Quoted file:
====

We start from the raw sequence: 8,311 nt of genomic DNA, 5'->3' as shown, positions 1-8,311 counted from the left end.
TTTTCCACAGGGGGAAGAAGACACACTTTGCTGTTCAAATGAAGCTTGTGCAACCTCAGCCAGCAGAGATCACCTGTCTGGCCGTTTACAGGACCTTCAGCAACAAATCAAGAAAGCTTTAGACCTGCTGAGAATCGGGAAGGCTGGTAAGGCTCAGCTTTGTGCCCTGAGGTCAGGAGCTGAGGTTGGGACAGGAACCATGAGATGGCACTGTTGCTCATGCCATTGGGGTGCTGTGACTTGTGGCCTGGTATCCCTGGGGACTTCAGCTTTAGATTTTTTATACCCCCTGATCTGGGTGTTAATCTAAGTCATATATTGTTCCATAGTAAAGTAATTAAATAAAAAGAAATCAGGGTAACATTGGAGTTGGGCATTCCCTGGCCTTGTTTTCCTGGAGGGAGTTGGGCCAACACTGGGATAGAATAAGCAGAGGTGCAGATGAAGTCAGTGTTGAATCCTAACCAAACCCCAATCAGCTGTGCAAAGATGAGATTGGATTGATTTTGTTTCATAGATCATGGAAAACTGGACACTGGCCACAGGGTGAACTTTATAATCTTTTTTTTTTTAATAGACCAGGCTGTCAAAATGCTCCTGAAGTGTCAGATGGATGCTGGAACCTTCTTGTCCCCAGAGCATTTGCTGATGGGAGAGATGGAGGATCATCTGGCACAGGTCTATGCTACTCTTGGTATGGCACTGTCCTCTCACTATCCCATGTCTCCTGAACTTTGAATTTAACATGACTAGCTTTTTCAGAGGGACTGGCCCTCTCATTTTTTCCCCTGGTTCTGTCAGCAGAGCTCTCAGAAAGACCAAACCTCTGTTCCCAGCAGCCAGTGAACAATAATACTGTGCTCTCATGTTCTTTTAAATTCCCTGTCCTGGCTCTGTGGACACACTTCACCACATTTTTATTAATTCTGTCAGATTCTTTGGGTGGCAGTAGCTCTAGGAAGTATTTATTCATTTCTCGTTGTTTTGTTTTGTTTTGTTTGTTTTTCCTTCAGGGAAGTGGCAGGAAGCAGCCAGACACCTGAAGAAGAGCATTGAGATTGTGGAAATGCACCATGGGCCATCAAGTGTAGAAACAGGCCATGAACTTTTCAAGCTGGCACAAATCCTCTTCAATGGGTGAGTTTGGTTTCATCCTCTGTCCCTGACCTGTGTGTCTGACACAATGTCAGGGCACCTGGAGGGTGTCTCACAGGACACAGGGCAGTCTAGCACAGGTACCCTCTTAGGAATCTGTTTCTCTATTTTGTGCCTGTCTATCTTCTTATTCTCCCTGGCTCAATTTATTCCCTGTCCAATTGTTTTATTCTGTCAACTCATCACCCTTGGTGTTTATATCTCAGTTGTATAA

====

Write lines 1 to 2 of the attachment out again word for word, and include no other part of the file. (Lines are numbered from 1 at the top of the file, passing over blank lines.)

We start from the raw sequence: 8,311 nt of genomic DNA, 5'->3' as shown, positions 1-8,311 counted from the left end.
TTTTCCACAGGGGGAAGAAGACACACTTTGCTGTTCAAATGAAGCTTGTGCAACCTCAGCCAGCAGAGATCACCTGTCTGGCCGTTTACAGGACCTTCAGCAACAAATCAAGAAAGCTTTAGACCTGCTGAGAATCGGGAAGGCTGGTAAGGCTCAGCTTTGTGCCCTGAGGTCAGGAGCTGAGGTTGGGACAGGAACCATGAGATGGCACTGTTGCTCATGCCATTGGGGTGCTGTGACTTGTGGCCTGGTATCCCTGGGGACTTCAGCTTTAGATTTTTTATACCCCCTGATCTGGGTGTTAATCTAAGTCATATATTGTTCCATAGTAAAGTAATTAAATAAAAAGAAATCAGGGTAACATTGGAGTTGGGCATTCCCTGGCCTTGTTTTCCTGGAGGGAGTTGGGCCAACACTGGGATAGAATAAGCAGAGGTGCAGATGAAGTCAGTGTTGAATCCTAACCAAACCCCAATCAGCTGTGCAAAGATGAGATTGGATTGATTTTGTTTCATAGATCATGGAAAACTGGACACTGGCCACAGGGTGAACTTTATAATCTTTTTTTTTTTAATAGACCAGGCTGTCAAAATGCTCCTGAAGTGTCAGATGGATGCTGGAACCTTCTTGTCCCCAGAGCATTTGCTGATGGGAGAGATGGAGGATCATCTGGCACAGGTCTATGCTACTCTTGGTATGGCACTGTCCTCTCACTATCCCATGTCTCCTGAACTTTGAATTTAACATGACTAGCTTTTTCAGAGGGACTGGCCCTCTCATTTTTTCCCCTGGTTCTGTCAGCAGAGCTCTCAGAAAGACCAAACCTCTGTTCCCAGCAGCCAGTGAACAATAATACTGTGCTCTCATGTTCTTTTAAATTCCCTGTCCTGGCTCTGTGGACACACTTCACCACATTTTTATTAATTCTGTCAGATTCTTTGGGTGGCAGTAGCTCTAGGAAGTATTTATTCATTTCTCGTTGTTTTGTTTTGTTTTGTTTGTTTTTCCTTCAGGGAAGTGGCAGGAAGCAGCCAGACACCTGAAGAAGAGCATTGAGATTGTGGAAATGCACCATGGGCCATCAAGTGTAGAAACAGGCCATGAACTTTTCAAGCTGGCACAAATCCTCTTCAATGGGTGAGTTTGGTTTCATCCTCTGTCCCTGACCTGTGTGTCTGACACAATGTCAGGGCACCTGGAGGGTGTCTCACAGGACACAGGGCAGTCTAGCACAGGTACCCTCTTAGGAATCTGTTTCTCTATTTTGTGCCTGTCTATCTTCTTATTCTCCCTGGCTCAATTTATTCCCTGTCCAATTGTTTTATTCTGTCAACTCATCACCCTTGGTGTTTATATCTCAGTTGTATAA